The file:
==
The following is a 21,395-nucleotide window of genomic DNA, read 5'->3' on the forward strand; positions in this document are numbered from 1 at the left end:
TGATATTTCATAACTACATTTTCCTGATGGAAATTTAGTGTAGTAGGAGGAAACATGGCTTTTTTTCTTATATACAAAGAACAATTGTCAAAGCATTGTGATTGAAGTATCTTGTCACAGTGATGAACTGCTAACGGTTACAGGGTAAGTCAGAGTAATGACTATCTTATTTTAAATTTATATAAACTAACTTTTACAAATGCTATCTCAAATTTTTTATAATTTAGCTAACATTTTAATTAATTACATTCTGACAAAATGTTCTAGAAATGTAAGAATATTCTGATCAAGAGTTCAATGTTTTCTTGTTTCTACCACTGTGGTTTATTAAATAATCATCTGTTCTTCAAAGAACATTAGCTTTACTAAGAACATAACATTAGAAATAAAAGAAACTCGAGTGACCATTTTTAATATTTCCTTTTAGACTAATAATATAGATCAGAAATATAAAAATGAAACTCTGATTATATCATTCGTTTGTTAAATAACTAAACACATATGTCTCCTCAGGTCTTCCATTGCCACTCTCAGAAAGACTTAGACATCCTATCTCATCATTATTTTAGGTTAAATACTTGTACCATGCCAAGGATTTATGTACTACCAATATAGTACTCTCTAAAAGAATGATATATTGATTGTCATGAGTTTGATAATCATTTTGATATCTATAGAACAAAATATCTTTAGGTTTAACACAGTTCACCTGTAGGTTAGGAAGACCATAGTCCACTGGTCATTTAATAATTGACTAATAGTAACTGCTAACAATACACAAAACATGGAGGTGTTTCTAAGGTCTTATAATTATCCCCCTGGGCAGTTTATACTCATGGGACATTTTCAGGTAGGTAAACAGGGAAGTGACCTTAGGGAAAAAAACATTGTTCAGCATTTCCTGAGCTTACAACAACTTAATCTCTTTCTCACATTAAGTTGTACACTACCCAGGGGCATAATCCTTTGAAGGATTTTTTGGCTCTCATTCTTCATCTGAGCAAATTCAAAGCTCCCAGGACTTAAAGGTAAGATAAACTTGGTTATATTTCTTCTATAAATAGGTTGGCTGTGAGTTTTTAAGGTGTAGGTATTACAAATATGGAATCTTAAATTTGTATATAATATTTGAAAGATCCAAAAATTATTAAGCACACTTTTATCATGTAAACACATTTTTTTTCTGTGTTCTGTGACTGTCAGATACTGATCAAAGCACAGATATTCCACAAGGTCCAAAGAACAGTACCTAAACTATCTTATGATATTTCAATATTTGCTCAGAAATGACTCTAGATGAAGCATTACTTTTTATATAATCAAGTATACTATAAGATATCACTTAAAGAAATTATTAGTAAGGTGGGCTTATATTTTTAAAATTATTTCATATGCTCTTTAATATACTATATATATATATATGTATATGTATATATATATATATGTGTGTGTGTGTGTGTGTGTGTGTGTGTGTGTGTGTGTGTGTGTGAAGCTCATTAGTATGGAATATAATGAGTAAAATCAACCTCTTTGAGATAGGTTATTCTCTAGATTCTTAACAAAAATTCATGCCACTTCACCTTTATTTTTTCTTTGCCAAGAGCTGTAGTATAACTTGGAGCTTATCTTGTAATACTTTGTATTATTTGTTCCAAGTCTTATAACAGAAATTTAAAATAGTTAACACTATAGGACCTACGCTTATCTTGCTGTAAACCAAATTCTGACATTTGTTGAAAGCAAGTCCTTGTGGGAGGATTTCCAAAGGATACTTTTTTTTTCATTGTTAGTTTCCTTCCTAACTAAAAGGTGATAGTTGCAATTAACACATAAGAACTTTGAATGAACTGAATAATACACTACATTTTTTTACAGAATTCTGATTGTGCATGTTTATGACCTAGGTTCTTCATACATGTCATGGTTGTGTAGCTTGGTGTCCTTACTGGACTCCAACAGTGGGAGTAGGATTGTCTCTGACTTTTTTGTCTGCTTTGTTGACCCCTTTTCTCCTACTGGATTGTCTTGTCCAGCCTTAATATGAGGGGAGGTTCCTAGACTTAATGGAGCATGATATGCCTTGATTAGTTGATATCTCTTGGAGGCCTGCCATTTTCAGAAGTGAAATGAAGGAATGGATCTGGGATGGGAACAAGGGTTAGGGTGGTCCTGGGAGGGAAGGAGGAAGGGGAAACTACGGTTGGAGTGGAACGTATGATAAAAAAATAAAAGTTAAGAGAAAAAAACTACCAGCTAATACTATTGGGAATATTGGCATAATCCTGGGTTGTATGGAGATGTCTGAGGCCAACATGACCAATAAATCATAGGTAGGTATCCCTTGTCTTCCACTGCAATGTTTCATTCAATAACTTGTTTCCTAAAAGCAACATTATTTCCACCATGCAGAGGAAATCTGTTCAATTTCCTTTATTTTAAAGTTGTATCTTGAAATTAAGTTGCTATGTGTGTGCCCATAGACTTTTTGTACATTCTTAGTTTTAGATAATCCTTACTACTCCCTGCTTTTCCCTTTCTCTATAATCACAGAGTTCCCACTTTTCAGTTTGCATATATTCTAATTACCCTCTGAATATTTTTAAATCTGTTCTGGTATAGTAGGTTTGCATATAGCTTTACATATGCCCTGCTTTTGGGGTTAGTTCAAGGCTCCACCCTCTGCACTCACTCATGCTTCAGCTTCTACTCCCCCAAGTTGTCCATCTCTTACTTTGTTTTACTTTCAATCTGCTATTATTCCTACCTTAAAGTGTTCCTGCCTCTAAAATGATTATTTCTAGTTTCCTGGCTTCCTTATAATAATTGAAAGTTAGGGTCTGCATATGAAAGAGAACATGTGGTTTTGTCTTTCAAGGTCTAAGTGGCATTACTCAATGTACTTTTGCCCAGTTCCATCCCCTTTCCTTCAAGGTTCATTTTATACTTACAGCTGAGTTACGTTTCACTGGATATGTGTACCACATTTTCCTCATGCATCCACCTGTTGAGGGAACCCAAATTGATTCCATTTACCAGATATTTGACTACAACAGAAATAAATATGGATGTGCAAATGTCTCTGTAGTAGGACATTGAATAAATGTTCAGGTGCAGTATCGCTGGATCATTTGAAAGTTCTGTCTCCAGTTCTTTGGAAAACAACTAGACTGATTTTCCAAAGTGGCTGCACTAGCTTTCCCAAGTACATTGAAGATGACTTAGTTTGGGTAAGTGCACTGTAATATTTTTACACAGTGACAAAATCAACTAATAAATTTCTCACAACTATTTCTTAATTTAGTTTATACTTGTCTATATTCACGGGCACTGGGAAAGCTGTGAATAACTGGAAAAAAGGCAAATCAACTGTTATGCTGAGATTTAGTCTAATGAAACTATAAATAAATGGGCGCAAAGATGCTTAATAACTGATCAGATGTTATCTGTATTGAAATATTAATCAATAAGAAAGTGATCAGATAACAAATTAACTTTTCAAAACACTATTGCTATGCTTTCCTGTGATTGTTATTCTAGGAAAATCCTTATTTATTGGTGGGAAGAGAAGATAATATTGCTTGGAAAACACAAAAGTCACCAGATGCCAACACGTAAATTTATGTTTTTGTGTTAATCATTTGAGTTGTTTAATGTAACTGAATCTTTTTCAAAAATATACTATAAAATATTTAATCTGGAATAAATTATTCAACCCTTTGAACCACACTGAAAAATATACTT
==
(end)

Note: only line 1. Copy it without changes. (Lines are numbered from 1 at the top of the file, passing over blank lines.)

The following is a 21,395-nucleotide window of genomic DNA, read 5'->3' on the forward strand; positions in this document are numbered from 1 at the left end: